The method of the invention may be accomplished using immunoassay techniques well known to those of skill in the art, including, but not limited to, using microplates and lateral flow devices. In one embodiment, an FIV protein is immobilized on a solid support at a distinct location. Detection of protein-antibody complexes on the solid support can be by any means known in the art. For example, U.S. Pat. No. 5,726,010, which is incorporated herein by reference in its entirety, describes an example of a lateral flow device, the SNAP® immunoassay device (IDEXX Laboratories), useful in the present invention. Colloidal particle based tests can also be used, such as the commercially available WITNESS® FIV diagnostic test (Synbiotics Corporation, Lyon, France).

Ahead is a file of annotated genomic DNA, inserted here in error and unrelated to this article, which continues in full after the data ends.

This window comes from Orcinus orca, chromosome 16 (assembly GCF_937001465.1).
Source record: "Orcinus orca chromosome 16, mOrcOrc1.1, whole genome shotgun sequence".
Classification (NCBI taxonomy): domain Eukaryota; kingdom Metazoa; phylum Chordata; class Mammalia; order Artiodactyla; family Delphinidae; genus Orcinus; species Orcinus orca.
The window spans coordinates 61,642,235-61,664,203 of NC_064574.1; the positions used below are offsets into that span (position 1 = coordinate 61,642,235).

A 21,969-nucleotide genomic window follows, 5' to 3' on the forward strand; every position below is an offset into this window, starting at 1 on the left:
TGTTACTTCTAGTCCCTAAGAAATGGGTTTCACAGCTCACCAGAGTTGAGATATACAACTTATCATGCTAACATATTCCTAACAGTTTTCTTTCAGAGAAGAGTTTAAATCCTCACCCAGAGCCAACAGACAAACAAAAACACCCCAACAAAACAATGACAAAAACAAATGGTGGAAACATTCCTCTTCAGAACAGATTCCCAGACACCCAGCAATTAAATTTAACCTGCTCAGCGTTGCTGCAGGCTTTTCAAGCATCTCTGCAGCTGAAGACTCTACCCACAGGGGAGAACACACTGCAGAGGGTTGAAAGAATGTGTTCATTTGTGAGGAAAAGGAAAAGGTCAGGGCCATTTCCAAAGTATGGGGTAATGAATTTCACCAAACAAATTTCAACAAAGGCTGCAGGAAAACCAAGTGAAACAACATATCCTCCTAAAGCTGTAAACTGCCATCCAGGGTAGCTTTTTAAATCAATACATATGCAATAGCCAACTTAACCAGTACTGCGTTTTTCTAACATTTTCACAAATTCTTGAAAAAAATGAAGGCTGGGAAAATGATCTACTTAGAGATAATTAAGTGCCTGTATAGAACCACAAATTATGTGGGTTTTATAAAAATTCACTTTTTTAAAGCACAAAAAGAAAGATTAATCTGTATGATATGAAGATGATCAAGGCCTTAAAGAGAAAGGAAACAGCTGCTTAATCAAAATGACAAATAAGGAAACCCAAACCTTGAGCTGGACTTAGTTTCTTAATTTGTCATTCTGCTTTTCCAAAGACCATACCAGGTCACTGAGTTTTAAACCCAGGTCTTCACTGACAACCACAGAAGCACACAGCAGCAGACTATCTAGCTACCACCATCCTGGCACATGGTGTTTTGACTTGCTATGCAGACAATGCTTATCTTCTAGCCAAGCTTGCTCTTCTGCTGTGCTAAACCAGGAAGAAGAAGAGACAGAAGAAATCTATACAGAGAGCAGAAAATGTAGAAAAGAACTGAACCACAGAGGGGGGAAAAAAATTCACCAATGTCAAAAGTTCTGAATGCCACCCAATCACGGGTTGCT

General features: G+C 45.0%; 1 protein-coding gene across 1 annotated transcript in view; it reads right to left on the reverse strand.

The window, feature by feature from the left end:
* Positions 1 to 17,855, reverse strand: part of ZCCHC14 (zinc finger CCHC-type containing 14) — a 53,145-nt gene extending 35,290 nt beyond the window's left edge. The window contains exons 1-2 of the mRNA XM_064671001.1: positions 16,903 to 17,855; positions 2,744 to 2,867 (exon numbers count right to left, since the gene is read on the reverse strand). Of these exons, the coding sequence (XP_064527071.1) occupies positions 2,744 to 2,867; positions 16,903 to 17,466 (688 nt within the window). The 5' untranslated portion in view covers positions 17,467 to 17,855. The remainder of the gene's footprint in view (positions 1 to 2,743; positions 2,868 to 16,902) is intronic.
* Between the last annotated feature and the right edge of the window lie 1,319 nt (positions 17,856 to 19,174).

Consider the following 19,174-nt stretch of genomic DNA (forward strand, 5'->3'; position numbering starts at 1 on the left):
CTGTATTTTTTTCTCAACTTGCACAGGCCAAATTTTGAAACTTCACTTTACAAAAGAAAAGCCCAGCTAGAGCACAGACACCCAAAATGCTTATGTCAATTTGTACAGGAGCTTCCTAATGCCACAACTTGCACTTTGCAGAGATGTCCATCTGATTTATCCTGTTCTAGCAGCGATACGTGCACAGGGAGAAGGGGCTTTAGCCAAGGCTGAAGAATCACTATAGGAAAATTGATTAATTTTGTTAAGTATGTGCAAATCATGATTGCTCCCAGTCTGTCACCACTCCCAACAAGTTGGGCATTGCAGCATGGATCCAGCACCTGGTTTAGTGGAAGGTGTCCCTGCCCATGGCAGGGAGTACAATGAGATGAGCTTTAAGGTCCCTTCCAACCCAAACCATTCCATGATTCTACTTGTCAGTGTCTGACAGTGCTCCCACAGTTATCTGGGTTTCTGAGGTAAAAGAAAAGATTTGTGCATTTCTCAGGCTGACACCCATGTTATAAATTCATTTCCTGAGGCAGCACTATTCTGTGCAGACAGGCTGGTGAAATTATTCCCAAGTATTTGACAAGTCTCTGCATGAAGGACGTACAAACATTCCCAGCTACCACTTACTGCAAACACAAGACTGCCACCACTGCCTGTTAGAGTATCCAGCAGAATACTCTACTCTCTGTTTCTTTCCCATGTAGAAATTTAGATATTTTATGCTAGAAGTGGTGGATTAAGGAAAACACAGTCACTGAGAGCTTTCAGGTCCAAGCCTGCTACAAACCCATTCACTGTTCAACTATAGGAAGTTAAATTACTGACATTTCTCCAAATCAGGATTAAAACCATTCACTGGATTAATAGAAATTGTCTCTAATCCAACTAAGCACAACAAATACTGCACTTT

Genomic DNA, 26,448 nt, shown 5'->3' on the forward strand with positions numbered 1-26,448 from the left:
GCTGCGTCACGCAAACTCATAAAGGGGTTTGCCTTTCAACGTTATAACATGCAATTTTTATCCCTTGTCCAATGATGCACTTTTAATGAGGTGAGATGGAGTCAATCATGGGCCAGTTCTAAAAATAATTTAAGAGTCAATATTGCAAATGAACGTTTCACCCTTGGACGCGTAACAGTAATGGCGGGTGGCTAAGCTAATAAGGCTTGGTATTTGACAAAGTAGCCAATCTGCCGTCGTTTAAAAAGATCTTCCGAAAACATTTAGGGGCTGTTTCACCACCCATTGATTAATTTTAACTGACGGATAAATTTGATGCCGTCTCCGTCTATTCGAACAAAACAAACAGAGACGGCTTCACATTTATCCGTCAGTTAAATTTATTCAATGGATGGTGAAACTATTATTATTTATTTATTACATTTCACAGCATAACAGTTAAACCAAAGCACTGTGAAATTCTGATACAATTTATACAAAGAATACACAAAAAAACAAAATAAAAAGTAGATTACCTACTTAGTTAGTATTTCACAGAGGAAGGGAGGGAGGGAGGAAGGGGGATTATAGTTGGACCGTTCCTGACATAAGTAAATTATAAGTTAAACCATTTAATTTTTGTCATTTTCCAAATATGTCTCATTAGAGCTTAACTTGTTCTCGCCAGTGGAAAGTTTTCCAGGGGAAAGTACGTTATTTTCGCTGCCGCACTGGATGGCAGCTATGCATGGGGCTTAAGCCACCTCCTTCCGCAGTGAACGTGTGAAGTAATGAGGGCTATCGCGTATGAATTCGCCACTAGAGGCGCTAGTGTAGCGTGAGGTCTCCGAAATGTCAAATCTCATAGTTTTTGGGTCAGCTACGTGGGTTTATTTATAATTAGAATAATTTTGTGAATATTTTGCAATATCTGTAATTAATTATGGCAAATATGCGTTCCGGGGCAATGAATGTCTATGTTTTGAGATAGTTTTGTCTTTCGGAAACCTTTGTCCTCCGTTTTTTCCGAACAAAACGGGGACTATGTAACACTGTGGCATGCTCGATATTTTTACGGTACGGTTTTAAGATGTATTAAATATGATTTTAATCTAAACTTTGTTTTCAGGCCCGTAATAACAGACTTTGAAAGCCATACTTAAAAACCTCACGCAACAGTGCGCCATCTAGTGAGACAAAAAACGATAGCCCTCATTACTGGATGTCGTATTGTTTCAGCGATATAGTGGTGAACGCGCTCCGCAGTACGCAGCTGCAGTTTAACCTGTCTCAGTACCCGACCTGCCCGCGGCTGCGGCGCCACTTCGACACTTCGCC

Immobilization of one or more analyte capture reagents, e.g., FIV proteins, onto a device or solid support is performed so that an analyte capture reagent will not be washed away by the sample, diluent and/or wash procedures. One or more analyte capture reagents can be attached to a surface by physical adsorption (i.e., without the use of chemical linkers) or by chemical binding (i.e., with the use of chemical linkers). Chemical binding can generate stronger attachment of specific binding substances on a surface and provide defined orientation and conformation of the surface-bound molecules.
In another aspect, the invention includes one or more labeled specific binding reagents that can be mixed with a test sample prior to application to a device for of the invention. In this case it is not necessary to have labeled specific binding reagents deposited and dried on a specific binding reagent pad in the device. A labeled specific binding reagent, whether added to a test sample or pre-deposited on the device, can be for example, a labeled FIV protein that specifically binds an antibody for FIV.